REUTERS: Sri Lankan shares closed higher for a third straight session yesterday, moving further away from a near seven-year closing low hit last week, as local investors bought beaten-down stocks.
Traders, however, said sectarian violence still weighed on investor sentiment. Most investors have shied away from the market since the April 21 bombings that killed more than 250 people. The International Monetary Fund (IMF) on May 14 approved the disbursal of a $164 million tranche of a loan programme, bringing the total disbursed to more than $1.16 billion.
Sri Lanka’s economy should still grow 3.5 percent this year and there has not been a revision yet, the IMF added on Thursday. Sri Lanka’s economic growth is expected to slump to its lowest in nearly two decades this year, a Reuters poll showed last week. Tourism, foreign investment and overall business activity have all dropped after the bombings.
The benchmark stock index ended 0.6 percent firmer yesterday at 5,291.28. It fell 1.28 percent last week. The markets were closed on Monday for a special holiday. Turnover was Rs.330.6 million (US$1.88 million), well below this year’s daily average of around Rs.562.6 million. Last year’s daily average was Rs.834 million.
Foreign investors sold a net Rs.43.4 million worth of shares yesterday, extending the year-to-date net foreign outflow to Rs.5.8 billion worth of equities. The rupee ended at 176.25/40 per dollar, weaker than Friday’s close of 175.90/176.10, market sources said.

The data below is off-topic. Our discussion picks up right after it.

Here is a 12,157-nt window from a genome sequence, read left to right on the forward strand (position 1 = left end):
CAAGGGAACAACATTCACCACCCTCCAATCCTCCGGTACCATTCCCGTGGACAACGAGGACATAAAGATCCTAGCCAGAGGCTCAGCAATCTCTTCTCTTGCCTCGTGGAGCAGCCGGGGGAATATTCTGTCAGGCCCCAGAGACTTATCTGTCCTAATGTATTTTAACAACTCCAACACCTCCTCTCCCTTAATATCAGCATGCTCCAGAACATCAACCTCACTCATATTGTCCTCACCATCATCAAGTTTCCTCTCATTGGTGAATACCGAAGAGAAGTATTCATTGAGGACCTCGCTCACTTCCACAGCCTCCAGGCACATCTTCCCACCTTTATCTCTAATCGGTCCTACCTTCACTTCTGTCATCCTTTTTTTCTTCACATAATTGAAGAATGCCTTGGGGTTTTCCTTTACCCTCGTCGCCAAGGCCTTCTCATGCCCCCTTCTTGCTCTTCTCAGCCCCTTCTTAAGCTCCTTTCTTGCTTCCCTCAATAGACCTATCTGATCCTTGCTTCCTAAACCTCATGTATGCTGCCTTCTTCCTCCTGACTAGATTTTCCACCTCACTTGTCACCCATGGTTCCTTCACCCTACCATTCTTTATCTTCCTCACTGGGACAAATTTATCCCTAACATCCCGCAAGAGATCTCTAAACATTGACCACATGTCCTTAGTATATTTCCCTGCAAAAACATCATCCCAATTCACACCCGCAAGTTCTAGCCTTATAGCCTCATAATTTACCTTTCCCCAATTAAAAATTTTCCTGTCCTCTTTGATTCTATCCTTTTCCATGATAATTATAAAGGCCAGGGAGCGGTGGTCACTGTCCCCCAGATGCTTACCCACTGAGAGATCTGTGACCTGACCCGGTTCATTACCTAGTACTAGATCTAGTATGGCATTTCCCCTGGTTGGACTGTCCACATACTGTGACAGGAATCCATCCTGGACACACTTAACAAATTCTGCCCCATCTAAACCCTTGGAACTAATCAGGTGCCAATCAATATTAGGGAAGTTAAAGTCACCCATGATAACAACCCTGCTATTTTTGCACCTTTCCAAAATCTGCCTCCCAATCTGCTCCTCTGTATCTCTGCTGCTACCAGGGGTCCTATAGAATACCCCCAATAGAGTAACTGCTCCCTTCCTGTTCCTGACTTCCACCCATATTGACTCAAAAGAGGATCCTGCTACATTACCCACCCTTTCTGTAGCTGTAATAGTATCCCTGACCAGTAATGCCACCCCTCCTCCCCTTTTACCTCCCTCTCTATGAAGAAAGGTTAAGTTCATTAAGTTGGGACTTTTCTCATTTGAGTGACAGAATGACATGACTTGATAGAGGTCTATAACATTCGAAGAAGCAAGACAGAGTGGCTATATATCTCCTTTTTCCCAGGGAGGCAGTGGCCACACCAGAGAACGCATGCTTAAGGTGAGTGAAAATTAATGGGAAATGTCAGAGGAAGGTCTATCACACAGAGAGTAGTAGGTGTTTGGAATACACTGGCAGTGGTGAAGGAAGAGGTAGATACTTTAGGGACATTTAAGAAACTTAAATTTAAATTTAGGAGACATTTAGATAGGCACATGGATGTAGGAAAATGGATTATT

Analysts expect the currency to weaken as money flows out of stocks and government securities. The rupee gained 0.1 percent this week and is up 3.9 percent for the year. Exporters had converted dollars as investor confidence stabilised after a US$1 billion sovereign bond was repaid in mid-January.
The rupee dropped 16 percent in 2018 and was one of the worst-performing currencies in Asia.
Foreign investors sold a net Rs. 433.2 million worth of government securities in the week ended May 15, extending net foreign outflow to Rs.21.2 billion so far this year, Central Bank data showed. Investor sentiment was damaged at the end of last year when President Maithripala Sirisena abruptly removed Prime Minister Ranil Wickremesinghe and then dissolved parliament.
A court later ruled the move unconstitutional, but the political turmoil led to credit rating downgrades and an outflow of foreign funds.